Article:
The day after Thanksgiving, I made a coupe of rye baguettes with caraway and nigella seeds.

    Isaac made cole slaw (with fresh cranberries), a Thousand Island dressing with at least half a dozen ingredients, fried sweet potato steaks, laid out sliced turkey, several hard, soft, ripened, and flavored cheeses, and turkey and took orders from everyone in the house for personal creations.


  • The Sourdoughs of Thanksgiving

    My hat is off to The Perfect Loaf. Maurizio Leo’s recipes are original, consistently creative, and successful.

    Just prior to Thanksgiving, Leo emailed his followers a baking schedule for the Thanksgiving holiday and with one substitution, and only one failure, I prepped his collection.

    For the night before Thanksgiving to fuel the workers, I made focaccia, and my son Isaac decorated them.

    Three days before Thanksgiving, I made a 50:50 whole wheat-white flour loaf that became some of the best mushroom, leek stuffing we ever had.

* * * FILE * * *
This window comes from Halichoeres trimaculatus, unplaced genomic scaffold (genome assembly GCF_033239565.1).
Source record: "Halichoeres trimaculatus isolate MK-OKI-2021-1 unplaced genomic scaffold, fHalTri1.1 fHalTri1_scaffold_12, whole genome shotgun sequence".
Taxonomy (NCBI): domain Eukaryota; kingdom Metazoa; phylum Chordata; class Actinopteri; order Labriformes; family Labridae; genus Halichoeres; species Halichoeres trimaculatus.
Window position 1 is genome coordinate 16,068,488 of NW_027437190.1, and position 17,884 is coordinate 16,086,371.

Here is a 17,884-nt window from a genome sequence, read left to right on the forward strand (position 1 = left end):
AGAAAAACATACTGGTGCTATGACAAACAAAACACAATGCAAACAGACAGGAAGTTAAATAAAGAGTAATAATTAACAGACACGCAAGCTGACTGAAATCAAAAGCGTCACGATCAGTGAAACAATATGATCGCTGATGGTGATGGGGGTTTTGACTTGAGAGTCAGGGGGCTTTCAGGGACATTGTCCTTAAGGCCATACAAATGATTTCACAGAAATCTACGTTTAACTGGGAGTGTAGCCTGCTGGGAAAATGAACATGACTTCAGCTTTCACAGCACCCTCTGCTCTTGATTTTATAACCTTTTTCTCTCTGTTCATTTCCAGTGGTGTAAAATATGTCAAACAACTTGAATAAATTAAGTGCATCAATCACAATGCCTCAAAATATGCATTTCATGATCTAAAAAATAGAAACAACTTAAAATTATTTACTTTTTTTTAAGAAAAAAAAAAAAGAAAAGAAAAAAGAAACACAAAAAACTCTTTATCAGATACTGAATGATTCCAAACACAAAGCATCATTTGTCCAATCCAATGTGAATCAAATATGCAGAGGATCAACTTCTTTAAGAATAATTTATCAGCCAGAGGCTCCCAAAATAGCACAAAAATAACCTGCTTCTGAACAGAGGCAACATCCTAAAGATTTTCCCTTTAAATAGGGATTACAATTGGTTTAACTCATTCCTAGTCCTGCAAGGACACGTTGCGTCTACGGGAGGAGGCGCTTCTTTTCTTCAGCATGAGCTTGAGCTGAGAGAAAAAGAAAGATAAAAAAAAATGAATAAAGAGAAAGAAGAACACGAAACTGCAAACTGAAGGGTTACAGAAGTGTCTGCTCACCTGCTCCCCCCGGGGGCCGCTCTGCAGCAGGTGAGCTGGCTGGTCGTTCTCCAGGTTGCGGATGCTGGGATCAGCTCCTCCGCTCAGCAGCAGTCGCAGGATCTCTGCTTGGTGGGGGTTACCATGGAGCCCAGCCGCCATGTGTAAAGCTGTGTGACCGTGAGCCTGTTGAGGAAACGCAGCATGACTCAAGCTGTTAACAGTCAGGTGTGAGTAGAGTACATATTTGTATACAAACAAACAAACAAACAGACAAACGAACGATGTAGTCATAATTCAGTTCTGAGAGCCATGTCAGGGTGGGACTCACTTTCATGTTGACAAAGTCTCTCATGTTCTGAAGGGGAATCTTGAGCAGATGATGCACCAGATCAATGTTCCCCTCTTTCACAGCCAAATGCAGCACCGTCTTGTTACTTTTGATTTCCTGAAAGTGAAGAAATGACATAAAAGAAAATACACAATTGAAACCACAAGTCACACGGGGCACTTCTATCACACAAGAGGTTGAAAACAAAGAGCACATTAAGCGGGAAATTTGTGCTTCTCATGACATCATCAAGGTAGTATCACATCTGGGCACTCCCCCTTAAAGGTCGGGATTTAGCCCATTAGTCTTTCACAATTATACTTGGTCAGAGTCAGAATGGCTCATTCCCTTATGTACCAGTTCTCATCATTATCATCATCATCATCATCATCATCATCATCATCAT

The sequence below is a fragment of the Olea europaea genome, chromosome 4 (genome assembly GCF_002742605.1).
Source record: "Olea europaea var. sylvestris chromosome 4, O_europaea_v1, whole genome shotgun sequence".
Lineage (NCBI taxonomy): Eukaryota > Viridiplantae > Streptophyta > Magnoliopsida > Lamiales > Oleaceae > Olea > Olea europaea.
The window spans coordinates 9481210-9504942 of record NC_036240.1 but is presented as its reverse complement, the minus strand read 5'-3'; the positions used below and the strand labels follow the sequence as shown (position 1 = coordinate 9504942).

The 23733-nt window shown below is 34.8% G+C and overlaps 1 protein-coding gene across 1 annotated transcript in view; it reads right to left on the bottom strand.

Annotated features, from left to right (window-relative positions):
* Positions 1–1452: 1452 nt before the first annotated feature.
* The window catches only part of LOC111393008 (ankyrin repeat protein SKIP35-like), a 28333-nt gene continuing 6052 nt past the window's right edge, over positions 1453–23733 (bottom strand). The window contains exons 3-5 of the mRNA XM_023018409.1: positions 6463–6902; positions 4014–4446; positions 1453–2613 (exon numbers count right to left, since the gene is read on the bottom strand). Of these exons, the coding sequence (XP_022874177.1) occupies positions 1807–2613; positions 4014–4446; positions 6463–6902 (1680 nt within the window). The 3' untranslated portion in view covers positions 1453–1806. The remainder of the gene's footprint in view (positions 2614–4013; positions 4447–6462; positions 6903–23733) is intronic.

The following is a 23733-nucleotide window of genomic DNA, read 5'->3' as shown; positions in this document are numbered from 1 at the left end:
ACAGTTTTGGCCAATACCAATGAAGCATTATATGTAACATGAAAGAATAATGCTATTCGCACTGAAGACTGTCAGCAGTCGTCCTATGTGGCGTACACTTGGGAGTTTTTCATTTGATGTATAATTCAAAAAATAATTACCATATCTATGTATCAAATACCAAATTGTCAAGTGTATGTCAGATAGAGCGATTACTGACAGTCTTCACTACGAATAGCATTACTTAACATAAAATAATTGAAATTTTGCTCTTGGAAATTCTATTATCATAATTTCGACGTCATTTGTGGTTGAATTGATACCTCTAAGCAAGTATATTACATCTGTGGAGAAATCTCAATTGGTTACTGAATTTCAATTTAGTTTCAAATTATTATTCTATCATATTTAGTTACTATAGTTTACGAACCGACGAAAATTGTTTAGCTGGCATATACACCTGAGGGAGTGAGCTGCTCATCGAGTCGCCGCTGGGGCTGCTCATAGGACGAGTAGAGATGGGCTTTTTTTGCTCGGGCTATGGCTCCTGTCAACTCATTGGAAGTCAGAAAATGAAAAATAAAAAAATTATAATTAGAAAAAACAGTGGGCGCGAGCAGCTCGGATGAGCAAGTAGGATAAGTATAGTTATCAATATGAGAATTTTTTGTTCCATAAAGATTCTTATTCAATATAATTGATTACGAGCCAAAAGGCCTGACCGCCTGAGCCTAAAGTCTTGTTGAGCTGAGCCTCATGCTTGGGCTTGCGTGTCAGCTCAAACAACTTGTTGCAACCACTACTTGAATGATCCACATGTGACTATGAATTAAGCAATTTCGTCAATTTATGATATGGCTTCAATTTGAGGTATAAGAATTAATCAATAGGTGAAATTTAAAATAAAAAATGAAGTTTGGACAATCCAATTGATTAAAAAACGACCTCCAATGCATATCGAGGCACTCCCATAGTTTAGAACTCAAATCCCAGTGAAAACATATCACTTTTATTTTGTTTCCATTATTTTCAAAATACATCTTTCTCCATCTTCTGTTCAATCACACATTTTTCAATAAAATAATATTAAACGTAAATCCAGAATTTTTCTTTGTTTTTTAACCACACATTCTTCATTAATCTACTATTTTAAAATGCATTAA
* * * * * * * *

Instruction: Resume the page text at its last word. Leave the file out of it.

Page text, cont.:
For Thanksgiving dinner, I made a large miche from an ancient wheat called Einkhorn, which looked great.

    But proved to be my one disaster. I think I maybe over-proofed it.

    But I redeemed myself with these sourdough pumpkin buns. PLAY VIDEO.

    And to make up for my Einkhorn disaster I whipped together a couple of rye baguettes to support turkey sandwiches (a subsequent blog post.)

  • Bread from Bread

    One technique for adding long-lasting moisture and richness to homemade bread is to recycle old bread. It was a technique apparently used regularly in Eastern Europe. Stale rye bread was soaked in water and then added as a mash to a new sourdough bread.

    Rye from rye

    But why not try other kinds of stale breads soaked in something other than water? The boule below includes a leftover wholewheat loaf soaked in my homemade soy and rice milk. It is leavened with my Meadville white flour starter and also has a cup of spelt flour.

    Multigrain, multibread, bread.

  • Good and Bad Bakes